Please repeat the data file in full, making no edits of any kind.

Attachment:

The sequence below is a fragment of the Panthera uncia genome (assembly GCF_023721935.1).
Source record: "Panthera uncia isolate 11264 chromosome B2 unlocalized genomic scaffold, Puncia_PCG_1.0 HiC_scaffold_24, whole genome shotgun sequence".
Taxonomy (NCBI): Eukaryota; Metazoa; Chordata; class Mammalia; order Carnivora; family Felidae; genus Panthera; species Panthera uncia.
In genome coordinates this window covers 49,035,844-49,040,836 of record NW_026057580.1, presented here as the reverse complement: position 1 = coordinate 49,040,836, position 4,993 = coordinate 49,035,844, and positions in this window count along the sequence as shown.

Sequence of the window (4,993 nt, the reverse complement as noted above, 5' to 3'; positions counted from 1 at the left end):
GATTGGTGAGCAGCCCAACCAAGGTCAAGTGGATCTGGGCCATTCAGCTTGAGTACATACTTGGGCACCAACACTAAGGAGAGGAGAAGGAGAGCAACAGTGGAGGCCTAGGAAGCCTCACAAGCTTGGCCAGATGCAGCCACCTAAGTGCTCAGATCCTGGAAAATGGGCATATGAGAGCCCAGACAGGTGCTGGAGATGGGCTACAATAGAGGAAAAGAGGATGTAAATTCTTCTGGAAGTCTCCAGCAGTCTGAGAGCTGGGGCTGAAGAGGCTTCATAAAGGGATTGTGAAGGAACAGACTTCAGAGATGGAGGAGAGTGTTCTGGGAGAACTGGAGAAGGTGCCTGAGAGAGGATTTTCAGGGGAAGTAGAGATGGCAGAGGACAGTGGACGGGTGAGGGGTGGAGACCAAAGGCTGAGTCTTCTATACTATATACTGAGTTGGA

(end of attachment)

The sequence below is a fragment of the Panthera uncia genome (assembly GCF_023721935.1).
Source record: "Panthera uncia isolate 11264 chromosome B2 unlocalized genomic scaffold, Puncia_PCG_1.0 HiC_scaffold_24, whole genome shotgun sequence".
Taxonomy (NCBI): Eukaryota; Metazoa; Chordata; class Mammalia; order Carnivora; family Felidae; genus Panthera; species Panthera uncia.
In genome coordinates this window covers 49,035,844-49,040,836 of record NW_026057580.1, presented here as the reverse complement: position 1 = coordinate 49,040,836, position 4,993 = coordinate 49,035,844, and positions in this window count along the sequence as shown.

Sequence of the window (4,993 nt, the reverse complement as noted above, 5' to 3'; positions counted from 1 at the left end):
GATTGGTGAGCAGCCCAACCAAGGTCAAGTGGATCTGGGCCATTCAGCTTGAGTACATACTTGGGCACCAACACTAAGGAGAGGAGAAGGAGAGCAACAGTGGAGGCCTAGGAAGCCTCACAAGCTTGGCCAGATGCAGCCACCTAAGTGCTCAGATCCTGGAAAATGGGCATATGAGAGCCCAGACAGGTGCTGGAGATGGGCTACAATAGAGGAAAAGAGGATGTAAATTCTTCTGGAAGTCTCCAGCAGTCTGAGAGCTGGGGCTGAAGAGGCTTCATAAAGGGATTGTGAAGGAACAGACTTCAGAGATGGAGGAGAGTGTTCTGGGAGAACTGGAGAAGGTGCCTGAGAGAGGATTTTCAGGGGAAGTAGAGATGGCAGAGGACAGTGGACGGGTGAGGGGTGGAGACCAAAGGCTGAGTCTTCTATACTATATACTGAGTTGGA